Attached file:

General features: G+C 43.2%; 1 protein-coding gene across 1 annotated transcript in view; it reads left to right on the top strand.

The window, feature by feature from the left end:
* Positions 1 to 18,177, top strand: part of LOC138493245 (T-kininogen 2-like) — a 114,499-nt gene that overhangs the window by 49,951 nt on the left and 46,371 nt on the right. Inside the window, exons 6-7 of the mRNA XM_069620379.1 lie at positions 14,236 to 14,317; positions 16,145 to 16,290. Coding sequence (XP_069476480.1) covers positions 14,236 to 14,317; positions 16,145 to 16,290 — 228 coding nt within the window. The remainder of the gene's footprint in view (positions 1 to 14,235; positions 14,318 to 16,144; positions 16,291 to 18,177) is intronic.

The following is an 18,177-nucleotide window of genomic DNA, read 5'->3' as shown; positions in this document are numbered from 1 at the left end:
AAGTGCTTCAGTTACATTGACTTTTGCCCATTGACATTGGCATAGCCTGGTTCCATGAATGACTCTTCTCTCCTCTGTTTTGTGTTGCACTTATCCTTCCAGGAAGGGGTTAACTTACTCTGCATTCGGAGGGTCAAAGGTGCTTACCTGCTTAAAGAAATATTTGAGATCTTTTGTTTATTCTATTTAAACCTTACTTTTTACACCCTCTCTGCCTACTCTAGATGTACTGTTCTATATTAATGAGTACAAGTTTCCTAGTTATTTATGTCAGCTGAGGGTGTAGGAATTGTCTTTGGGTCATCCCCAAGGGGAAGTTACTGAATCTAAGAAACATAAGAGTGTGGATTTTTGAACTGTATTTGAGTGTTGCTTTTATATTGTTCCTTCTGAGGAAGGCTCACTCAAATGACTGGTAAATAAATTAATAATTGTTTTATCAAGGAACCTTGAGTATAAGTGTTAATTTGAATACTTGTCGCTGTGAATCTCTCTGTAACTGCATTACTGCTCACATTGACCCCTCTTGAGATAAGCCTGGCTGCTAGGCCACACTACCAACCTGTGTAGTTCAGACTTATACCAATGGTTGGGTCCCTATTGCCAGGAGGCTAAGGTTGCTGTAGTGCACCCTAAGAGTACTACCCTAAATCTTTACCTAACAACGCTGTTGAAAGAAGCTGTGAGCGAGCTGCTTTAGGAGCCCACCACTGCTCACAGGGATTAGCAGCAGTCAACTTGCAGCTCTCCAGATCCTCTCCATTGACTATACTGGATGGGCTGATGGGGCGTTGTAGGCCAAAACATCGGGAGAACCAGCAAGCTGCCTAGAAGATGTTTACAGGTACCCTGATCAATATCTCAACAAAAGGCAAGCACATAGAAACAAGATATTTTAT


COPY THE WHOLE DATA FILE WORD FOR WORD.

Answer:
General features: G+C 43.2%; 1 protein-coding gene across 1 annotated transcript in view; it reads left to right on the top strand.

The window, feature by feature from the left end:
* Positions 1 to 18,177, top strand: part of LOC138493245 (T-kininogen 2-like) — a 114,499-nt gene that overhangs the window by 49,951 nt on the left and 46,371 nt on the right. Inside the window, exons 6-7 of the mRNA XM_069620379.1 lie at positions 14,236 to 14,317; positions 16,145 to 16,290. Coding sequence (XP_069476480.1) covers positions 14,236 to 14,317; positions 16,145 to 16,290 — 228 coding nt within the window. The remainder of the gene's footprint in view (positions 1 to 14,235; positions 14,318 to 16,144; positions 16,291 to 18,177) is intronic.

The following is an 18,177-nucleotide window of genomic DNA, read 5'->3' as shown; positions in this document are numbered from 1 at the left end:
AAGTGCTTCAGTTACATTGACTTTTGCCCATTGACATTGGCATAGCCTGGTTCCATGAATGACTCTTCTCTCCTCTGTTTTGTGTTGCACTTATCCTTCCAGGAAGGGGTTAACTTACTCTGCATTCGGAGGGTCAAAGGTGCTTACCTGCTTAAAGAAATATTTGAGATCTTTTGTTTATTCTATTTAAACCTTACTTTTTACACCCTCTCTGCCTACTCTAGATGTACTGTTCTATATTAATGAGTACAAGTTTCCTAGTTATTTATGTCAGCTGAGGGTGTAGGAATTGTCTTTGGGTCATCCCCAAGGGGAAGTTACTGAATCTAAGAAACATAAGAGTGTGGATTTTTGAACTGTATTTGAGTGTTGCTTTTATATTGTTCCTTCTGAGGAAGGCTCACTCAAATGACTGGTAAATAAATTAATAATTGTTTTATCAAGGAACCTTGAGTATAAGTGTTAATTTGAATACTTGTCGCTGTGAATCTCTCTGTAACTGCATTACTGCTCACATTGACCCCTCTTGAGATAAGCCTGGCTGCTAGGCCACACTACCAACCTGTGTAGTTCAGACTTATACCAATGGTTGGGTCCCTATTGCCAGGAGGCTAAGGTTGCTGTAGTGCACCCTAAGAGTACTACCCTAAATCTTTACCTAACAACGCTGTTGAAAGAAGCTGTGAGCGAGCTGCTTTAGGAGCCCACCACTGCTCACAGGGATTAGCAGCAGTCAACTTGCAGCTCTCCAGATCCTCTCCATTGACTATACTGGATGGGCTGATGGGGCGTTGTAGGCCAAAACATCGGGAGAACCAGCAAGCTGCCTAGAAGATGTTTACAGGTACCCTGATCAATATCTCAACAAAAGGCAAGCACATAGAAACAAGATATTTTAT